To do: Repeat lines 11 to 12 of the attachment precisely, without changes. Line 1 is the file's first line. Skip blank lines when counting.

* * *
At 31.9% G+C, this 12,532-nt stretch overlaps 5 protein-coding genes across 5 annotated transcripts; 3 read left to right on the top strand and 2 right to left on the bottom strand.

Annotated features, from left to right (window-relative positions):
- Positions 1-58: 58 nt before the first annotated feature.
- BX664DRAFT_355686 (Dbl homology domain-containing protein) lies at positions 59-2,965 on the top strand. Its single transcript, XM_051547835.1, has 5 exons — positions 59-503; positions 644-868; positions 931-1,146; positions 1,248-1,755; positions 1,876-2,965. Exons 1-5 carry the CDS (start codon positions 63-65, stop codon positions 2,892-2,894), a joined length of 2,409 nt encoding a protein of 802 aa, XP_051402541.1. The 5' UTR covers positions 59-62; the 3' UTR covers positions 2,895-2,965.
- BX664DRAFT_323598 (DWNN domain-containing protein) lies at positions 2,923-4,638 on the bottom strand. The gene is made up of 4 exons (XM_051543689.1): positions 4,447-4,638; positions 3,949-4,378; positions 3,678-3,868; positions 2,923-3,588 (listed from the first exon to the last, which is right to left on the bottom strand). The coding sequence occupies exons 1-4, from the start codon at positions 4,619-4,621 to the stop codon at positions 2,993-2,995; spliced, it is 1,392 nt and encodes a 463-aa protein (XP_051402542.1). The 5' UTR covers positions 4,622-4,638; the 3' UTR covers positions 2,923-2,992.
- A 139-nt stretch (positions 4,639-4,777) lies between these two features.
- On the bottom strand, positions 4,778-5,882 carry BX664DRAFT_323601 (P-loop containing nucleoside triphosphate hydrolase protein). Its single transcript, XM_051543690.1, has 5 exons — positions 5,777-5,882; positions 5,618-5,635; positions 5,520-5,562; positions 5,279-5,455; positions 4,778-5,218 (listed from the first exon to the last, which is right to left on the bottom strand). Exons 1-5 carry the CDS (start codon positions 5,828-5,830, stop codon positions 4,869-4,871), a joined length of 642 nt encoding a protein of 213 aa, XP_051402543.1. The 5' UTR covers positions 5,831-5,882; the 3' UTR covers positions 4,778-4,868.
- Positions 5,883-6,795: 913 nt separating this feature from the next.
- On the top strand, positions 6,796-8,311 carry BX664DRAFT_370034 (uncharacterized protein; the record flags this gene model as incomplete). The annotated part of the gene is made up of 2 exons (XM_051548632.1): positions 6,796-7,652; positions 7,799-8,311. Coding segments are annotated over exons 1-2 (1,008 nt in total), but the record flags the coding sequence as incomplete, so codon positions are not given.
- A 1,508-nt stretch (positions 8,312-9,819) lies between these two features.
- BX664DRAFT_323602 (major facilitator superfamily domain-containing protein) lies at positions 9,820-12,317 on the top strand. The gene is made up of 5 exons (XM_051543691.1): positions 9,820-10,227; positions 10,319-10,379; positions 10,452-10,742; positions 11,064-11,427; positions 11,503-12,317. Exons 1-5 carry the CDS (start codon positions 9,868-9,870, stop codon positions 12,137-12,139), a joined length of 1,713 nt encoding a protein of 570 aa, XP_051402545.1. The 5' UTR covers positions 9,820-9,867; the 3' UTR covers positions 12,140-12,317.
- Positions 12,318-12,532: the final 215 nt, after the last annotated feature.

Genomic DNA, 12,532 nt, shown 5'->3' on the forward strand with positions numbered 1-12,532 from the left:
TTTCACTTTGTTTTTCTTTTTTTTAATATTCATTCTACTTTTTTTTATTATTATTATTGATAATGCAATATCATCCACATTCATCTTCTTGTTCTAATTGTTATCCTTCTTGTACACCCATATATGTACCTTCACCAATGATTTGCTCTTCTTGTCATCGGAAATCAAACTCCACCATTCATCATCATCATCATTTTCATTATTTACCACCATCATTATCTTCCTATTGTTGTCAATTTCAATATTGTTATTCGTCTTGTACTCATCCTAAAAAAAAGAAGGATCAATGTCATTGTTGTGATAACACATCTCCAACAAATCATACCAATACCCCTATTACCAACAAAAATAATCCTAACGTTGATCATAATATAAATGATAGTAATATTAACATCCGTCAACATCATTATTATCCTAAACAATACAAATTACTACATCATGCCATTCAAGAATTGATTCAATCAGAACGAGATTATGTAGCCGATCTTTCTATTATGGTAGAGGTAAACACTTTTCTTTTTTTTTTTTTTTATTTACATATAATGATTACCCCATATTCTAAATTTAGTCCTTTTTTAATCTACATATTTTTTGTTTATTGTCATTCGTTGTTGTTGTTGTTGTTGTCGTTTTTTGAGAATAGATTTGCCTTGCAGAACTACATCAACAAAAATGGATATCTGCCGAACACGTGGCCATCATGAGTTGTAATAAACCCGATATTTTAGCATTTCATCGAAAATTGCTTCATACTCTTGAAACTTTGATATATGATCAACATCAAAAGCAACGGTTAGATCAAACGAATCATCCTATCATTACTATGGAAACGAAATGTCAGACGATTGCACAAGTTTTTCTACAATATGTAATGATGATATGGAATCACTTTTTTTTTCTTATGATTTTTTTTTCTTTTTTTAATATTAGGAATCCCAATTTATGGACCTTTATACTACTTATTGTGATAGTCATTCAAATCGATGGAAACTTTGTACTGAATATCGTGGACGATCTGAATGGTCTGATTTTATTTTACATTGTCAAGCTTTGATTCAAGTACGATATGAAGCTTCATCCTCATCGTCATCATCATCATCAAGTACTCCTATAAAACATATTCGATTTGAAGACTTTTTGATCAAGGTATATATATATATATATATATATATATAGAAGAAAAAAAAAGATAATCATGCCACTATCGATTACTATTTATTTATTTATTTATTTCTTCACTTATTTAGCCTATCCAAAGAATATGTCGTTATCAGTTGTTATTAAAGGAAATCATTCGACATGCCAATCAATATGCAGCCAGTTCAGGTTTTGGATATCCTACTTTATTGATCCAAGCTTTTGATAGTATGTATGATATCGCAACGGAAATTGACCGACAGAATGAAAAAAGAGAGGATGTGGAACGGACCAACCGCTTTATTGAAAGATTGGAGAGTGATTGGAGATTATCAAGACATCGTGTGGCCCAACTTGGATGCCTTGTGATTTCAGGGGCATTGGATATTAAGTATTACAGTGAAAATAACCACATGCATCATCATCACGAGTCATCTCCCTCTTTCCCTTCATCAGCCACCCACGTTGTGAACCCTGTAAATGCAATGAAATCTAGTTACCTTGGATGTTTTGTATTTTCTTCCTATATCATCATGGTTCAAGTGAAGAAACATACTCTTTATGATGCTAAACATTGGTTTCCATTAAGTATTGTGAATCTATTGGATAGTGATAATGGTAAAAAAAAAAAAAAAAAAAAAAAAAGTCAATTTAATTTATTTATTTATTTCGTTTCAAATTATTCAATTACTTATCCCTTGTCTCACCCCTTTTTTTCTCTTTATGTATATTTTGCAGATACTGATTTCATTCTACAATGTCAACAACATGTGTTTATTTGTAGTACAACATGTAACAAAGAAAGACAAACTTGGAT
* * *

- BX664DRAFT_323602 (major facilitator superfamily domain-containing protein) lies at positions 9,820-12,317 on the top strand. The gene is made up of 5 exons (XM_051543691.1): positions 9,820-10,227; positions 10,319-10,379; positions 10,452-10,742; positions 11,064-11,427; positions 11,503-12,317. Exons 1-5 carry the CDS (start codon positions 9,868-9,870, stop codon positions 12,137-12,139), a joined length of 1,713 nt encoding a protein of 570 aa, XP_051402545.1. The 5' UTR covers positions 9,820-9,867; the 3' UTR covers positions 12,140-12,317.
- Positions 12,318-12,532: the final 215 nt, after the last annotated feature.